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‘Tis the season to be gouty

With the excesses of eating and drinking that often accompany Christmas and the summer holidays, it would appear that ‘the gout Season' is upon us.

Gout is a form of arthritis and a gout ‘attack' usually comes on very quickly with extreme pain and swelling in a joint, such as the big toe. Gout is a condition that needs to be taken seriously, as left untreated it can have serious effects on your joints and kidneys.

So, what causes gout? The proteins in the food we eat are digested and broken down to produce a chemical called uric acid. If the body produces too much uric acid or if the kidneys are unable to remove it, then uric acid levels rise. Small crystals can form in the joints and swelling and pain result.

Gout is often hereditary. Certain medications increase your risk of getting gout – as does being overweight. It can be triggered by an excess of certain foods and alcohol – all the stuff we enjoy at a barbecue! Foods rich in purines are the ‘bad guys'.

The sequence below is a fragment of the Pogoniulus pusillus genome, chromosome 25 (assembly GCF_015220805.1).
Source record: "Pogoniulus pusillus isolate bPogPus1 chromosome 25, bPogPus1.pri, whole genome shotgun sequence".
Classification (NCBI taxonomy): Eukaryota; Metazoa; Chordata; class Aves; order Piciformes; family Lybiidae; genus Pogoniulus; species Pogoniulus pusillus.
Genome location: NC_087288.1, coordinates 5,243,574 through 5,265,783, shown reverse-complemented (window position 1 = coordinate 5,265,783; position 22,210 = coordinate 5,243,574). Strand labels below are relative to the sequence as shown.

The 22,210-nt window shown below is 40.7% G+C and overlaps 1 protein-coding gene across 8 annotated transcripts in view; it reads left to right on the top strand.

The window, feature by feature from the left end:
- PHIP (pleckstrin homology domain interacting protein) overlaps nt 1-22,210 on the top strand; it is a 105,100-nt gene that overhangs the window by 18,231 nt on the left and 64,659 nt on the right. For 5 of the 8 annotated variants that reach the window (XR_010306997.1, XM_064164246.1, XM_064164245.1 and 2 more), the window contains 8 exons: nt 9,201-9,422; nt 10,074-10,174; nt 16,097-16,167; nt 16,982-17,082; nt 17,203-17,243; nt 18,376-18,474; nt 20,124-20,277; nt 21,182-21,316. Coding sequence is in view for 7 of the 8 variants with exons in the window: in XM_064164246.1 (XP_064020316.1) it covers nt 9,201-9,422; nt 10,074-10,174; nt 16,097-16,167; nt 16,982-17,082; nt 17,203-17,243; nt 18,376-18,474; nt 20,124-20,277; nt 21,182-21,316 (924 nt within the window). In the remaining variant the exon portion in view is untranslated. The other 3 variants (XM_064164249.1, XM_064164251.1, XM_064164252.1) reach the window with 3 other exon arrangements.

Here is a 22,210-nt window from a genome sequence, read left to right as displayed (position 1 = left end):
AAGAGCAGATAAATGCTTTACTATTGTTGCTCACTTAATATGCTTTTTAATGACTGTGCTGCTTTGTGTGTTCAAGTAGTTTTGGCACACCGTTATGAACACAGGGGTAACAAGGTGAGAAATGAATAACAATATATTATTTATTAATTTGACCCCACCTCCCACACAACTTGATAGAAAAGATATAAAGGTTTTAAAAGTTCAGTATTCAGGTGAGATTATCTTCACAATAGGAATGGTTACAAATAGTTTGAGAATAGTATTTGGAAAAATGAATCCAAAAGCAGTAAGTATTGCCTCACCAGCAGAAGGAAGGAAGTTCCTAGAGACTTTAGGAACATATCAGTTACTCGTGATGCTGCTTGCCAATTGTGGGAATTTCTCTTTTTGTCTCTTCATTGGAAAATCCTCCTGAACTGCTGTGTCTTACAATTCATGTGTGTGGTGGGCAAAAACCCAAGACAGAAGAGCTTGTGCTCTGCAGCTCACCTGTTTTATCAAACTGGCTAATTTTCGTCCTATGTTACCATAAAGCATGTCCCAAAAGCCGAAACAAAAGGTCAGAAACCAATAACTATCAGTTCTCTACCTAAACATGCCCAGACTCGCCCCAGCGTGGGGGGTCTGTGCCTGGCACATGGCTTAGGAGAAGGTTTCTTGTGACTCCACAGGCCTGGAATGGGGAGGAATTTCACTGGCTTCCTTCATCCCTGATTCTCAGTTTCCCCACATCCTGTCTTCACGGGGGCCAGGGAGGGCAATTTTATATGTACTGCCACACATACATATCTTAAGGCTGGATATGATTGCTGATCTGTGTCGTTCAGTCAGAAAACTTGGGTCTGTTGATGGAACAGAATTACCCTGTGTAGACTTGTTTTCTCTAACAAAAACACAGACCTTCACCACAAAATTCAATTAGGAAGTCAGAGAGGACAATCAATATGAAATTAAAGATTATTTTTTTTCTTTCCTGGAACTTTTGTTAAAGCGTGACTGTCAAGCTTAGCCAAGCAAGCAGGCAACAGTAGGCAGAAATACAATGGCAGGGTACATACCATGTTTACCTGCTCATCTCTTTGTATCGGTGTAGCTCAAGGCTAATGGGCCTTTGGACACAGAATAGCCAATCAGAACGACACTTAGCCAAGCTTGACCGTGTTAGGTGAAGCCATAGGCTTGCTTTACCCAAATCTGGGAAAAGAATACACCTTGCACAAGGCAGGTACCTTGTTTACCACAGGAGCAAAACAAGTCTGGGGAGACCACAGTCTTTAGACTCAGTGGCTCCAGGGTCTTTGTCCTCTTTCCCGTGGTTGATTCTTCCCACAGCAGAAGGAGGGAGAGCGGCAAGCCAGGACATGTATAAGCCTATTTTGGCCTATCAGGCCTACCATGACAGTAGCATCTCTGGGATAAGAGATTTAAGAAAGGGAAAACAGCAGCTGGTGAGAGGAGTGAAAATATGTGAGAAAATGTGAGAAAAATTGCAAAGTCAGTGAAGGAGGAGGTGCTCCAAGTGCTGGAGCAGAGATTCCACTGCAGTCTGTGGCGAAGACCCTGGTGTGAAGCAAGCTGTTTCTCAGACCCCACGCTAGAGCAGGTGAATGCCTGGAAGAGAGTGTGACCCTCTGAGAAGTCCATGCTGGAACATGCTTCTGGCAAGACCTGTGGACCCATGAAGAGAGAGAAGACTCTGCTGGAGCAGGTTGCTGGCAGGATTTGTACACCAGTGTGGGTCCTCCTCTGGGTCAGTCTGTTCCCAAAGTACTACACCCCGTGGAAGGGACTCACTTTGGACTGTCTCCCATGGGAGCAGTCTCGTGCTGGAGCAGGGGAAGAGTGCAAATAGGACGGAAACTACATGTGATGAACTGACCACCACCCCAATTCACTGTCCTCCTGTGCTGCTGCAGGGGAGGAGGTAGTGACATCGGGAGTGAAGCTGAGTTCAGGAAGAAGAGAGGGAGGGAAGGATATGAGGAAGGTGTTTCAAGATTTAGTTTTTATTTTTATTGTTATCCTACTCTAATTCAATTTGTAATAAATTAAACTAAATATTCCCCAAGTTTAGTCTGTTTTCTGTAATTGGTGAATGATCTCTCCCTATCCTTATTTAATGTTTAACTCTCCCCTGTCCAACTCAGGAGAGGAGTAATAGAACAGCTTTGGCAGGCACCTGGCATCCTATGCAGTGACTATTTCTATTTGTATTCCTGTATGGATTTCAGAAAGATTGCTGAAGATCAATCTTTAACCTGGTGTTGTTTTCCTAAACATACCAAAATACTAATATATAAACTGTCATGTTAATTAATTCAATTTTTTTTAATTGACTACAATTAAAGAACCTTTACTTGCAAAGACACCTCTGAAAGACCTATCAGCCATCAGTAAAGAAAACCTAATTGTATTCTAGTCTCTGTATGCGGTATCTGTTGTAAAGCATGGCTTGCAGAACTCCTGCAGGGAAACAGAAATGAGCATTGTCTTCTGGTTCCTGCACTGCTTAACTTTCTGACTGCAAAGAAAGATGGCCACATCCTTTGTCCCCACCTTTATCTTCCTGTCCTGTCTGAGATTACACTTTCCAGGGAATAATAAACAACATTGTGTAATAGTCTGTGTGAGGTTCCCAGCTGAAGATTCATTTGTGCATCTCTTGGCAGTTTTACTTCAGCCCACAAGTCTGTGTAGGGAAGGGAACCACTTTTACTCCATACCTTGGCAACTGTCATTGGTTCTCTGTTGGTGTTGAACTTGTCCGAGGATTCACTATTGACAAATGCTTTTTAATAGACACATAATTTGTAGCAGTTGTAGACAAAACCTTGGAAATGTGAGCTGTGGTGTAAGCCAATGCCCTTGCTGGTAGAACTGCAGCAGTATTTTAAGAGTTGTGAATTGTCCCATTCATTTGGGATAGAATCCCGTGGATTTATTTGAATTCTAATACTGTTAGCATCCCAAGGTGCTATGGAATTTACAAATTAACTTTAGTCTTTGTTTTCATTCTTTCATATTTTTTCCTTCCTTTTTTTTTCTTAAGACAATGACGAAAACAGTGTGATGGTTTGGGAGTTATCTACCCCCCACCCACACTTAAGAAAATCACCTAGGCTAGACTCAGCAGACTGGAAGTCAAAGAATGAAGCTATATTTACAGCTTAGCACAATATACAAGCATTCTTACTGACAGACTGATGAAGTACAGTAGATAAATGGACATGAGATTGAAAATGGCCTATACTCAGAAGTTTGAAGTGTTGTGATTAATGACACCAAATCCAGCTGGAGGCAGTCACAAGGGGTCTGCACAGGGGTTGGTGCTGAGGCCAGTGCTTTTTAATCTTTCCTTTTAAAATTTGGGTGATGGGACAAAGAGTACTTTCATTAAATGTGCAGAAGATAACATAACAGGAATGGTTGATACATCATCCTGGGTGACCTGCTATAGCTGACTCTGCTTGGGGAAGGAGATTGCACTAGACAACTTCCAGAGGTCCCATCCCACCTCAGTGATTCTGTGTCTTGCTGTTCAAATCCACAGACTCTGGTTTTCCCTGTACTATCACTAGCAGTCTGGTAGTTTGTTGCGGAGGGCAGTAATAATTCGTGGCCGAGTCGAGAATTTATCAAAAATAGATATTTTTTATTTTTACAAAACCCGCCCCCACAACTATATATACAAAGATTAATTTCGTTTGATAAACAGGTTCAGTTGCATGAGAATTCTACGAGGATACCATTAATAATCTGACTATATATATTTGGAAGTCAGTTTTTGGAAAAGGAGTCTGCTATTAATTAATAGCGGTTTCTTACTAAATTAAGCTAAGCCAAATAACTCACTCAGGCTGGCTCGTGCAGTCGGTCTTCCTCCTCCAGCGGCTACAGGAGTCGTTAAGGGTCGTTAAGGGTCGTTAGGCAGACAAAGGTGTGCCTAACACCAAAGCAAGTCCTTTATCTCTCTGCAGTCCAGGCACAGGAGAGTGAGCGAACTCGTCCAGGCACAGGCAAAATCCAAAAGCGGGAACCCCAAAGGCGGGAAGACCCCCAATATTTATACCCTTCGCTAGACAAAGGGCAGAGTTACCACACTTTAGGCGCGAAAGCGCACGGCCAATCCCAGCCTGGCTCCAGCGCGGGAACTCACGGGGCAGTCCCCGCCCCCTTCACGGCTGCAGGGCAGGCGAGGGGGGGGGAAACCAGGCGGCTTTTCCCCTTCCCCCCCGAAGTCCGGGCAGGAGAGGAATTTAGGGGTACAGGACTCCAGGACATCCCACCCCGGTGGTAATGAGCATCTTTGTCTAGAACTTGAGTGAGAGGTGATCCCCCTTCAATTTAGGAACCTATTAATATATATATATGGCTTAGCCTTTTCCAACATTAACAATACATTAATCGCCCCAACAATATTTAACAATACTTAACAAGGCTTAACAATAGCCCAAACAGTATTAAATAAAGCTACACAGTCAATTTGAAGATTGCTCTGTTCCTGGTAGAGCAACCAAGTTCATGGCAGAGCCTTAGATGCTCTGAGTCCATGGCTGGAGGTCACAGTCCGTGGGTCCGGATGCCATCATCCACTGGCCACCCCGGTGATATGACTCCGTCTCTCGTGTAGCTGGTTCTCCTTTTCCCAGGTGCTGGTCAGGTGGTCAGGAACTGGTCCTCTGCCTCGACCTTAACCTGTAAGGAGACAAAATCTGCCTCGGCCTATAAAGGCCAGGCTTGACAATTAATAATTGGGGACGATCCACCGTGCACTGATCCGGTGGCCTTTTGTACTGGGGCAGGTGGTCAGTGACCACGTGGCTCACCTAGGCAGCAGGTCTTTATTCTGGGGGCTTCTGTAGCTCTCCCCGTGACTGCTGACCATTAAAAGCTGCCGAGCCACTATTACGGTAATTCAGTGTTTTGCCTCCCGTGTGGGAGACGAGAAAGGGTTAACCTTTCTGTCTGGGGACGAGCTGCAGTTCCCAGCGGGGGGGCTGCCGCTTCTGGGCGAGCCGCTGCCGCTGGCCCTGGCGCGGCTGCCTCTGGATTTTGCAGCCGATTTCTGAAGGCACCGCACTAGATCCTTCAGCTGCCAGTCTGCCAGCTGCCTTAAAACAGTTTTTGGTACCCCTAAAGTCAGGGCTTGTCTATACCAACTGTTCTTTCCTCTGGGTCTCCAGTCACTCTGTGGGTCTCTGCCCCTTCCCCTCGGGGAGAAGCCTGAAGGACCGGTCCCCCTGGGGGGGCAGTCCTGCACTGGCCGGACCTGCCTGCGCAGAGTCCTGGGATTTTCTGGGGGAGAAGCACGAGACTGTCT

If you have experienced gout pain, or know you have high blood levels of uric acid, cut-down on, or avoid eating, foods such as shellfish, large quantities of red meat, offal and large amounts of legumes. Drinking lots of alcohol, especially beer, can also bring-on gout so it is best to cut right down and instead drink plenty of water.

The pain of an acute ‘attack' can be relieved with medicines such as non-steroidal anti-inflammatory drugs.  Any treatment for a flare up should be started quickly. If an attack of gout is allowed to last more than a day or so before treatment is started, your body's response may be much slower.

There are also other different types of medicine available to prevent gout long-term. Medicines such as these need to be taken on a regular basis, even when you don't have gout symptoms. These also may be prescribed by your doctor.

So, don't dismiss that bad pain in your big toe, or any other joint for that matter. Talk with a pharmacist or doctor about pain relief and what you can do to prevent further ‘attacks', such as medication and changes to lifestyle and diet.

With gout, prevention really is better than trying to cure it, so best get sorted before Christmas Day arrives.